Years ago, I used to get bloated all the time, and as the day went on, my pants got tighter and tighter. When I used to teach, I would hold a book or papers in front of my stomach when I stood up in front of my class. I’m not sure if the students knew why I did that, but it was to hide my bloated belly.
It got so bad that I couldn’t really suck it in effectively, and was very uncomfortable. But now I don’t get bloated unless I eat a food I’m sensitive to, and there are ways you can help with your bloating too.
Lemon Juice in Warm Water
Drinking a glass of warm water with a half of a lemon squeezed in it first thing in the morning helps with digestion and also with bloating. Lemons are detoxifying as they promote urination, which flushes out toxins.
Speaking of water, as I mentioned in a previous post, it’s important to drink enough water every day, but not to drink with meals. Water dilutes the digestive enzymes, so whether it’s plain water, lemon water or another beverage, remember to just sip a little if you must, rather than washing your food down with a big glass of liquids.
Chew Your Food Really Well
Digestion begins in your mouth with digestive enzymes in your saliva. Your parents probably told you to slow down and chew your food well when you were younger, and they were right. Sometimes, if you’re really hungry or have limited time to eat, you might chew a few times and then swallow. Well, the only chance you have to chew your food is when it’s in your mouth. Your stomach doesn’t have teeth!
Take the time to chew until the food becomes a paste. How many times depends on the kind of food it is. You obviously don’t have to chew watermelon as much as you do meat, but you could be chewing up to 30 times before swallowing.
Are You Sensitive?
I'm lactose intolerant and sensitive to cow’s milk. I found this out after eliminating it from my diet for three weeks, and then reintroducing it. I used to drink sugary lattes all the time, and didn’t think I could live without them. Well, after not drinking them or having other dairy products, such as the artificially-sweetened yogurt I used to eat every day, for the three weeks, I had one again (and a small one at that). I could hardly finish the whole thing. I then proceeded to get extremely tired and bloated.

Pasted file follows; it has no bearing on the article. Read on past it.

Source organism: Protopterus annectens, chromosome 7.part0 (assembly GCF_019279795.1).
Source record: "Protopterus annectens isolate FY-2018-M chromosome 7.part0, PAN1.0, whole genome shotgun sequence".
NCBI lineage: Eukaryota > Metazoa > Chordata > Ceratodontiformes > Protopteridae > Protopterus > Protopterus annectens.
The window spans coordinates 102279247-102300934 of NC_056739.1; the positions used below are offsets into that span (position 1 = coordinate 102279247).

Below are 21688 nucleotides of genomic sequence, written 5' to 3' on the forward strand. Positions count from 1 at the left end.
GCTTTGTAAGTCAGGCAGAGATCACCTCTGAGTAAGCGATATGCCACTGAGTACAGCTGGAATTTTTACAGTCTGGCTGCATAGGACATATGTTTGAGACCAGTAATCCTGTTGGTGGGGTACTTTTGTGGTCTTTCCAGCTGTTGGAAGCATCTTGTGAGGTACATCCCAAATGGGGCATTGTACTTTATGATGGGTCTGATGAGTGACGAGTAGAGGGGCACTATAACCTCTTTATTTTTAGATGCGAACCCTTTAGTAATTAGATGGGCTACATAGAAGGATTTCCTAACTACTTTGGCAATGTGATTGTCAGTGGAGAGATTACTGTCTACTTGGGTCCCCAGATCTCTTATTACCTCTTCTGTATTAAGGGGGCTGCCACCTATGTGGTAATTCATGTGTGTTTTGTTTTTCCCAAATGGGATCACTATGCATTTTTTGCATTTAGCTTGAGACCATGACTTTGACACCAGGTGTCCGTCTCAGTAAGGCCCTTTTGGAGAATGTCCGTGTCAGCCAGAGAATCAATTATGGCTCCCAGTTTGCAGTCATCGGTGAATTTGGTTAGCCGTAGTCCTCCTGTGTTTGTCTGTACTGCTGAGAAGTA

I’ve since switched to a milk alternative, almond milk, and no longer have that problem.
Sometimes we know what we’re sensitive to, and often it’s our favourite foods. But keeping a food log in which you write down what you eat for five to seven days, along with information such as your mood and any symptoms you notice such as fatigue, headaches, bloating, irritability, rashes, joint pain, etc. will be a good guide. You won’t always get immediate reactions, which is why this log will help you connect the dots.
Plant-Based Digestive Enzymes
If you’re still having a problem with bloating, try taking a plant-based digestive enzyme with your meals. You still have to chew properly and not drink with meals (other than a sip to take your enzyme), but you should notice a difference. They will help you break down your food into digestible components. There are many different brands out there, but the New Roots brand is one I like.
These are just a few tips that should help you keep your bloating at bay. I will give you more in a future post.